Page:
Blister and Corky Bumps on Plant Leaves from Oedema
Small blister–like bumps on the leaves of ivy geraniums, sweet potato vines, tomatoes and other plants growing indoors or in greenhouses are symptoms of oedema (edema) and intumesence. Fortunately, these are physiological problems and not caused by disease or insects.
Basically, the plant forms these growths in response to the environment. The two terms are often used interchangeably, and the cause is not well known. Many researchers believe the plant absorbs more moisture faster than it loses it through transpiration. Others are finding it related to light quality.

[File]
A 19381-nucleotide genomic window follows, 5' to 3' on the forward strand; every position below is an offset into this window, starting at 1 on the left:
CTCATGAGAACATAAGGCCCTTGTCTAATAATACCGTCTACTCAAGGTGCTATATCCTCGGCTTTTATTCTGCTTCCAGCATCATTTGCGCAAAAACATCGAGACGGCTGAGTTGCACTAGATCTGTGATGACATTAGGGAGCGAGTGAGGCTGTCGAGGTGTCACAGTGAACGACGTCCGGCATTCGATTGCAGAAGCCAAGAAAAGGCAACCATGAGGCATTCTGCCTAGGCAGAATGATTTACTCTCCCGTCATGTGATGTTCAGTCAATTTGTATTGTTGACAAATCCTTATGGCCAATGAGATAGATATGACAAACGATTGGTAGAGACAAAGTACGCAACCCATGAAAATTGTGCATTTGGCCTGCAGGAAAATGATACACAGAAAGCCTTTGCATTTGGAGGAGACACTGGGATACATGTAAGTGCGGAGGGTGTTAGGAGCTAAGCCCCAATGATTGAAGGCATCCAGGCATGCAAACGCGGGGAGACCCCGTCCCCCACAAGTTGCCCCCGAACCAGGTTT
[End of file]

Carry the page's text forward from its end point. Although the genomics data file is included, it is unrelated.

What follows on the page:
These conditions cause the blister-like bumps that eventually turn brown, dry and corky. The problem often corrects itself once the plants move into the garden and receive the preferred growing conditions.
In the meantime, continue to water and fertilize as needed.
A bit more information: Oedema can be mistaken for mite and thrip feeding. Hold a piece of white paper under the damaged leaves and look for tiny specs, the mites, moving across the paper. Use insecticidal soap or Summit® Year-Round Spray Oil to control the mites.